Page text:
The work goes at a high tempo: a tapper has less than 20 seconds per tree to make the right cut and flip the cup to collect the rubber. But everyone has gone on a 21-day course to learn how to cut optimally. The pay level is rather low by European standards, lower than for a freelance tapper who works for the village’s smaller rubber tree owners.
The big difference for a tapper hired by the facility are the benefits that come with the job: the opportunity to live in the nearby “artificial villages” that the company has built in direct connection to the factory, free access to water and electricity in these living quarters, daycare and school in locally run primary schools for the smaller children and not least of all, basic insurance and access to health care.
It is maybe this comprehensive social responsibility that is the biggest difference between operating a manufacturing facility of this size in this part of Africa compared with Western Europe or North America. The facility must accept a great deal of local responsibility, otherwise disputes, protests and so on can easily occur. Significant fixed costs that are directly related to its workforce fall under the heading Corporate Social Responsibility (CSR).
“There really is no alternative. We have to take on a great deal of responsibility, otherwise it would be impossible to run an operation as large as ours, with almost 1,300 employees,” says Henriette Gomis-Billon (second from right in picture above), who is responsible for sustainability and communication in the SIFCA Group, the main owner of SAPH.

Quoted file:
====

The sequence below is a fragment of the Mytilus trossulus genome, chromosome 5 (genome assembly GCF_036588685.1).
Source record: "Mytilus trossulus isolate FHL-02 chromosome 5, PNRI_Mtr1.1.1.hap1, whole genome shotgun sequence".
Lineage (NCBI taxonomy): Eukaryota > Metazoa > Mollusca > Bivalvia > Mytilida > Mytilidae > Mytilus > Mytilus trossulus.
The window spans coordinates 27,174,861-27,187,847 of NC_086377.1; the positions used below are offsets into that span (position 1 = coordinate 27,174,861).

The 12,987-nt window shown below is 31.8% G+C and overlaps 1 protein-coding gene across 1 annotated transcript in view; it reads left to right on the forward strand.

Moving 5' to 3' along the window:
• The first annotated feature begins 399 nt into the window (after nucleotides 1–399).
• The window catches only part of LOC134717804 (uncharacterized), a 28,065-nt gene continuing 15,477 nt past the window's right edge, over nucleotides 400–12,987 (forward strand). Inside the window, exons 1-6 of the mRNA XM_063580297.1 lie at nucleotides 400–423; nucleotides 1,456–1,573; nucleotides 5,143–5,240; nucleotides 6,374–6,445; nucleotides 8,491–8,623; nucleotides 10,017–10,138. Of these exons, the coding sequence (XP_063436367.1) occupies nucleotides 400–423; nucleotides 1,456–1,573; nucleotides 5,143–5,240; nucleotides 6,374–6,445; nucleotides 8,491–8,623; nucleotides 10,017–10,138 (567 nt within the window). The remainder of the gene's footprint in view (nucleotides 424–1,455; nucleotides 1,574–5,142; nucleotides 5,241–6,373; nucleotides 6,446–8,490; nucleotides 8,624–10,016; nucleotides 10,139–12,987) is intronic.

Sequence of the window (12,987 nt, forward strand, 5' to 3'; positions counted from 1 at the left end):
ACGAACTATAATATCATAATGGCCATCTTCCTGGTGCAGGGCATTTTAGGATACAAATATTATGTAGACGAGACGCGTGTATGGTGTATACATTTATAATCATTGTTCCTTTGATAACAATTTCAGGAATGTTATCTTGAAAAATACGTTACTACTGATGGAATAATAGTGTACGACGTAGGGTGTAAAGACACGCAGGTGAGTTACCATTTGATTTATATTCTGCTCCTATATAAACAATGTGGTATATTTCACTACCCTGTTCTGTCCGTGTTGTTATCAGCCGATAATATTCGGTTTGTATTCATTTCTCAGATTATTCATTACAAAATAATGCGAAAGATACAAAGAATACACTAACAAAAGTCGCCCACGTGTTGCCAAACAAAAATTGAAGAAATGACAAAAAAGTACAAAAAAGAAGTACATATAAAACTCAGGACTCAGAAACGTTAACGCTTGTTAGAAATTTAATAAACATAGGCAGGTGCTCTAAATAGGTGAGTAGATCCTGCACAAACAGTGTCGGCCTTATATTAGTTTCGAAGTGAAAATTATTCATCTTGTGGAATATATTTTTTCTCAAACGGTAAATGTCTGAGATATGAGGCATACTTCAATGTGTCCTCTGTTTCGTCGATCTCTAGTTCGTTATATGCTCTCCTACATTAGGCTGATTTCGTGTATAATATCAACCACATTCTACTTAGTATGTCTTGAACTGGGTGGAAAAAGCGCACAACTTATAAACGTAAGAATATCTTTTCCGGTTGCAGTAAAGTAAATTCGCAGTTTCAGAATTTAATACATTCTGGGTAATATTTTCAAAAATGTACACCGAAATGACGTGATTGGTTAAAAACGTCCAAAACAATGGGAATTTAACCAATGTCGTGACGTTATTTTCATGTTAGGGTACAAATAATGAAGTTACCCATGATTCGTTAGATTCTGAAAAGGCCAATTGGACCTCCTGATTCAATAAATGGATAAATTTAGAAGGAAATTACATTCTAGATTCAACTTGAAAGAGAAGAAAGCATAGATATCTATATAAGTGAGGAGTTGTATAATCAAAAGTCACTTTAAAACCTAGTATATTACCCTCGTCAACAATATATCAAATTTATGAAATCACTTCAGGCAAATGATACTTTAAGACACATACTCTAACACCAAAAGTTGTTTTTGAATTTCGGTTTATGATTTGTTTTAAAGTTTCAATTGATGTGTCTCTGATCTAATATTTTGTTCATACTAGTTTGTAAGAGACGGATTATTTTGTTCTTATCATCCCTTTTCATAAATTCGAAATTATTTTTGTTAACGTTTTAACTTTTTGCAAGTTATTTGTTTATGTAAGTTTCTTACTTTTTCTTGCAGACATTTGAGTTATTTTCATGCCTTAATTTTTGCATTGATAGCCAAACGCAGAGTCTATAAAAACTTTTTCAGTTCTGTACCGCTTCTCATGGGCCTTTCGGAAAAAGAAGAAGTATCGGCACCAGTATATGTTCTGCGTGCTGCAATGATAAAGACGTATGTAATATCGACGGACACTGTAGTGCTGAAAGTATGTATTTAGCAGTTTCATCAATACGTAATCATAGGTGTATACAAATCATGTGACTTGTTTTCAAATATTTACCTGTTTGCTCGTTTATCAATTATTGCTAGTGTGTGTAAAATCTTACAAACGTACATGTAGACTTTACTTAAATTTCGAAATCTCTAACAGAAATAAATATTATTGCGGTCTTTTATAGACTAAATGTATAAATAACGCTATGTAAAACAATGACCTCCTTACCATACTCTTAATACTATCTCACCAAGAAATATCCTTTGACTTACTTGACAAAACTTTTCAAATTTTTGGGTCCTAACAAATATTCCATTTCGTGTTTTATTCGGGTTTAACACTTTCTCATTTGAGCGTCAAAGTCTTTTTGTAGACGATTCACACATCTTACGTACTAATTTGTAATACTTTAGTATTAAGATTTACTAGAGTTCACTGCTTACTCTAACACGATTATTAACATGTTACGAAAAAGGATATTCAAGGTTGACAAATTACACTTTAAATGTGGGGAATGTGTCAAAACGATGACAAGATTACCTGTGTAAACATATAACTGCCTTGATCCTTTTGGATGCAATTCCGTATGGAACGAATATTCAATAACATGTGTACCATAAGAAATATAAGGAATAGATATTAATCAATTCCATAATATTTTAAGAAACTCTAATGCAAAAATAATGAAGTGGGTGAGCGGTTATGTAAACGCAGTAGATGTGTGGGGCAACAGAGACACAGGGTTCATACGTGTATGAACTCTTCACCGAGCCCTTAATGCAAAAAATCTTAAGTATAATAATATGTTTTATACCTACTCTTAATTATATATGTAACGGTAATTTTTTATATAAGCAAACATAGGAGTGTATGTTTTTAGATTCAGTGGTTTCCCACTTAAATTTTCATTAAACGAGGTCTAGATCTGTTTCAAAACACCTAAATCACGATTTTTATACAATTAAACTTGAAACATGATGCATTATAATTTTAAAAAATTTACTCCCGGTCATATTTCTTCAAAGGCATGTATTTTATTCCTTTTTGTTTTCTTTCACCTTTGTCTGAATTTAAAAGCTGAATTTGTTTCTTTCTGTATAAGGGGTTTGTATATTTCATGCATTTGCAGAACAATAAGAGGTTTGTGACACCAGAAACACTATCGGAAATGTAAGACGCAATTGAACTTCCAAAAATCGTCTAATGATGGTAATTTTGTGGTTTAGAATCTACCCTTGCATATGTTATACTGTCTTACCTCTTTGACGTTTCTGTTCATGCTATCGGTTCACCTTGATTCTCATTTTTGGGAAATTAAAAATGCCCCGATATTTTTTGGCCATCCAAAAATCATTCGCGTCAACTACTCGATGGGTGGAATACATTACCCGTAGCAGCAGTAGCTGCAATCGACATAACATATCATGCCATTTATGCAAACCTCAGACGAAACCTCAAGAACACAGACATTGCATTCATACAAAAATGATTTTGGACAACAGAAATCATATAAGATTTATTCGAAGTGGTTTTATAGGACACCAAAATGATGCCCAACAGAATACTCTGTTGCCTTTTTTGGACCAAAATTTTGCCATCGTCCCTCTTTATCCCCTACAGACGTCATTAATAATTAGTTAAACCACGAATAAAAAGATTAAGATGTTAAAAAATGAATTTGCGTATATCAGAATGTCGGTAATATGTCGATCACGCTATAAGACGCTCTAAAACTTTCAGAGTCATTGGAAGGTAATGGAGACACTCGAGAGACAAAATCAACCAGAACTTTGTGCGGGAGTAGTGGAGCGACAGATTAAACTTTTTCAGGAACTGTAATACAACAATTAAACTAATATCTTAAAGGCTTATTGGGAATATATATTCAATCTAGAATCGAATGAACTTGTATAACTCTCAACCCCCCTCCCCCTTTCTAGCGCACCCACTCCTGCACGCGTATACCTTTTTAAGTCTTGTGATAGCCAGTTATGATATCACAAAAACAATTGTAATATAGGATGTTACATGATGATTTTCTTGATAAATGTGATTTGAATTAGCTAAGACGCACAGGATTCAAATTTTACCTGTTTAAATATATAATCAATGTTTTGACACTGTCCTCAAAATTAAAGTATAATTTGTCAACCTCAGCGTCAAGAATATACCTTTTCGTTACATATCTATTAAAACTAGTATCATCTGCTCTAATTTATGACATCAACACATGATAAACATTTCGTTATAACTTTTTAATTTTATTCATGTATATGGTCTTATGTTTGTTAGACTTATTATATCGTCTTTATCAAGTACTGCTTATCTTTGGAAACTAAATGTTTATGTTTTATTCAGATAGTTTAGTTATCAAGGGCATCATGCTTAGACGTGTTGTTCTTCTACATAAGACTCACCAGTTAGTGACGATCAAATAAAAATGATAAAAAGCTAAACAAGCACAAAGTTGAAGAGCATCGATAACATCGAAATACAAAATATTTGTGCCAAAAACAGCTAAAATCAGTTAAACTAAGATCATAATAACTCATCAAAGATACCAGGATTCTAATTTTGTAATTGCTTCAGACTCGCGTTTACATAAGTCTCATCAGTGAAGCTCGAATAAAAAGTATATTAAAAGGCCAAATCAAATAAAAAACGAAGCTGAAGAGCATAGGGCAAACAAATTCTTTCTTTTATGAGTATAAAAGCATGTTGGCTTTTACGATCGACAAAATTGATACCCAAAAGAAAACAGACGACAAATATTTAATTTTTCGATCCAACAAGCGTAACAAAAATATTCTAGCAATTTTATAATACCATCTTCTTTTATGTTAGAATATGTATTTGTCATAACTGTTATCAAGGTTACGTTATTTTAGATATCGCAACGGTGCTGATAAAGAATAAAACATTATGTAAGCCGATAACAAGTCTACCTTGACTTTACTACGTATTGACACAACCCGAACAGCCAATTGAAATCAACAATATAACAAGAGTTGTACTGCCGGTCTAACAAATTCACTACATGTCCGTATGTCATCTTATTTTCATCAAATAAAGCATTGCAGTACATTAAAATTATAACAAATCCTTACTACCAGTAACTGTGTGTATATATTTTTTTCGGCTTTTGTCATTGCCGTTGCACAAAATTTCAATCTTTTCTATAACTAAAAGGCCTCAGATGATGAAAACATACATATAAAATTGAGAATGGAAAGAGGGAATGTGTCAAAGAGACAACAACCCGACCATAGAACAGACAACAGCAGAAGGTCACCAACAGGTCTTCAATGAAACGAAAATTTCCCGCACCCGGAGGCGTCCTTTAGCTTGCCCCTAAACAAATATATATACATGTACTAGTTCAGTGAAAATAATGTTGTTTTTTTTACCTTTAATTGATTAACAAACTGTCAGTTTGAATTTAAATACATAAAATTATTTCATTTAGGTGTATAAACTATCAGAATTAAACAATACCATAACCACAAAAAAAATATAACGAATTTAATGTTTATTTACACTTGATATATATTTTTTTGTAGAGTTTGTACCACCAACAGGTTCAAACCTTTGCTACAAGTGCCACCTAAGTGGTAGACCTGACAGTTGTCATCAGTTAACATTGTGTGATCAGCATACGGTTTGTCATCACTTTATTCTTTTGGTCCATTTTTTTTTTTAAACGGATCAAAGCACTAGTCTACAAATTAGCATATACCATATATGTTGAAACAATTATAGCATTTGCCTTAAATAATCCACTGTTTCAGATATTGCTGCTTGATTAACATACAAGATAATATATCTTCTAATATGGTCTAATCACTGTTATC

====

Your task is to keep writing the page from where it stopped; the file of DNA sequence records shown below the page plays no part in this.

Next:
One good side of taking on so much responsibility is that it means many benefits for the villages neighboring the ones owned by the company. These villages can also use the health center and its doctors and nurses, for example during childbirth.
When we visit the health center, several women are sitting and waiting to be examined, and a mother and her baby are resting in a room after the morning’s birth. Generally speaking, the standard and equipment quality are higher than at the equivalent State-owned centers.
Its own ecosystem
Role delegation between the state and a large private operation like this is different here than in Europe. In this region, many of the services that the state usually provides are taken care of by the large rubber producer. And the limit is not at the company villages.
In the areas just outside these villages, the company provides support to high schools in the form of materials and the construction of new buildings – we see an example of this and have the situation described by a principal and a teacher. The company also builds school canteens with support from local women’s groups for food supply and preparation, with the theme “a hungry belly has no ears.”
“An entire ecosystem has sprung up around the facility in Bongo,” says Rosman Jahja (second from left in picture above), VP of Corporate Responsibility at Trelleborg AB, who visited the facility. “And the operation gives independent rubber farmers a chance to earn income, better than if they grew cacao, which you can only harvest twice a year. Unfortunately, oversupply in combination with a low rubber price has led to economic development stalling somewhat in the last few years. But there is no doubt that the facility is contributing to the social safety net in just that area.”